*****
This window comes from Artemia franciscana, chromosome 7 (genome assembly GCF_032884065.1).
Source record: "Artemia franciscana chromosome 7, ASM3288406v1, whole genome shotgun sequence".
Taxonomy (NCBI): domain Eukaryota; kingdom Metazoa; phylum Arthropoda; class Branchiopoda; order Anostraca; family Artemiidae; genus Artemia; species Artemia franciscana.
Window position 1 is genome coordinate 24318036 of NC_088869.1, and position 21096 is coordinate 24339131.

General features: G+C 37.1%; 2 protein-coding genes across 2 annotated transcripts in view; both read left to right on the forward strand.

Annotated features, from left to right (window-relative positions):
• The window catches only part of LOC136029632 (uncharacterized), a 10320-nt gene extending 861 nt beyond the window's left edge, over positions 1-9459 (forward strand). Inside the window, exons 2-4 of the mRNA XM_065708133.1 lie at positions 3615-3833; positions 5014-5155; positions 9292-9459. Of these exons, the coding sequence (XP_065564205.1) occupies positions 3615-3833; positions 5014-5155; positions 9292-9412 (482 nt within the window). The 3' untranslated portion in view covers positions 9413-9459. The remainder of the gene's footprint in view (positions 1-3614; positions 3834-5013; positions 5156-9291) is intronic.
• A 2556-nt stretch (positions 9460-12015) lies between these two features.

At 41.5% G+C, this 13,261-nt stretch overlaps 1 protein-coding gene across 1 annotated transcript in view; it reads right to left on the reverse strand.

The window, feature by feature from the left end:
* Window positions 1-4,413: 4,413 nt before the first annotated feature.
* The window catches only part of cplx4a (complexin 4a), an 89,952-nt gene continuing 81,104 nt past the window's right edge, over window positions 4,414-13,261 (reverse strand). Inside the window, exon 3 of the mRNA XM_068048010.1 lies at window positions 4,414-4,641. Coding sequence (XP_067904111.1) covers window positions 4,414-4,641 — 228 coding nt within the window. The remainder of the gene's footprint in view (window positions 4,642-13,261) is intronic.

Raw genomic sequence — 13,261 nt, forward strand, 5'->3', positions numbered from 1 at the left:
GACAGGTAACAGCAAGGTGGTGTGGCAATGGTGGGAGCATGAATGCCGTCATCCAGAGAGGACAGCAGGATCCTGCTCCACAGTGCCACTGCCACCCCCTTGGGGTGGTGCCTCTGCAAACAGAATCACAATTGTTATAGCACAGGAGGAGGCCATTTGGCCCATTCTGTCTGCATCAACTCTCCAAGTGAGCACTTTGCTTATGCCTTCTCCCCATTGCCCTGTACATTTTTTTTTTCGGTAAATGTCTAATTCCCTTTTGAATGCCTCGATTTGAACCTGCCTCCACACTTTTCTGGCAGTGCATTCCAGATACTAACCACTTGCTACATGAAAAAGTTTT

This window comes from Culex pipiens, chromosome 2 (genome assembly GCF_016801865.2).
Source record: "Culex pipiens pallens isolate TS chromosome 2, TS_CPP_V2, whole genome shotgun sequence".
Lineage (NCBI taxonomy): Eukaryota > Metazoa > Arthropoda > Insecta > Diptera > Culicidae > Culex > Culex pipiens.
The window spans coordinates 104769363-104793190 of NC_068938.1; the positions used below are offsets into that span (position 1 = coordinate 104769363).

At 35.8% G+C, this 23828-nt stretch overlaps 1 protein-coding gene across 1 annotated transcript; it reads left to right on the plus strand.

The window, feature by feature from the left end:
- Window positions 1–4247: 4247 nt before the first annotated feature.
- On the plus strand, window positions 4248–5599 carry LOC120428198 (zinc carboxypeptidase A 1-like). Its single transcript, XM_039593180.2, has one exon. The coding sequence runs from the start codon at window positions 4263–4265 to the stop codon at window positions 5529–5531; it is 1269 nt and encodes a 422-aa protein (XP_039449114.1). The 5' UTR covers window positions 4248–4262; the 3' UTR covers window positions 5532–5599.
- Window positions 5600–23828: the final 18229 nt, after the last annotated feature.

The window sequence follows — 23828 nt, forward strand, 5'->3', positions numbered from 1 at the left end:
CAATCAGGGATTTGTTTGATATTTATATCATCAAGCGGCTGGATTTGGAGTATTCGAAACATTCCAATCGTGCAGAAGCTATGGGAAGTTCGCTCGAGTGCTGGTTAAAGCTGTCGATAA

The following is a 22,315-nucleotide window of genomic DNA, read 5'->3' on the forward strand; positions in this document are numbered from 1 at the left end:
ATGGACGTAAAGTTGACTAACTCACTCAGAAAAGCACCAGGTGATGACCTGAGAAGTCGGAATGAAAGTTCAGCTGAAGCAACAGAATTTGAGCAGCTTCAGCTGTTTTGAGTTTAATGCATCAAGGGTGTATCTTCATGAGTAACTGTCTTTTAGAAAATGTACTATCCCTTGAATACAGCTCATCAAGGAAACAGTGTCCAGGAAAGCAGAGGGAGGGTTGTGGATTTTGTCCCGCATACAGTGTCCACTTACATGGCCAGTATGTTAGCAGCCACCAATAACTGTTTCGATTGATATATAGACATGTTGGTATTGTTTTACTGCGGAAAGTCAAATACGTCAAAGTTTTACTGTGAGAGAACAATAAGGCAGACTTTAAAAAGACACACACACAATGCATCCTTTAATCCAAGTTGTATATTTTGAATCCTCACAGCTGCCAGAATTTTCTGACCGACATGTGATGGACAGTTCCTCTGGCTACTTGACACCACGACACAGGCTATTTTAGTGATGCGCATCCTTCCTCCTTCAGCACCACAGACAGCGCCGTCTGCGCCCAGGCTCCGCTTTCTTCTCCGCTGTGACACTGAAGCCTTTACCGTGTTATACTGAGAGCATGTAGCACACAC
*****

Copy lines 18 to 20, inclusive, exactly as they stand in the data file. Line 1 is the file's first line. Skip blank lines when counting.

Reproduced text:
The window spans coordinates 104769363-104793190 of NC_068938.1; the positions used below are offsets into that span (position 1 = coordinate 104769363).

At 35.8% G+C, this 23828-nt stretch overlaps 1 protein-coding gene across 1 annotated transcript; it reads left to right on the plus strand.

The window, feature by feature from the left end: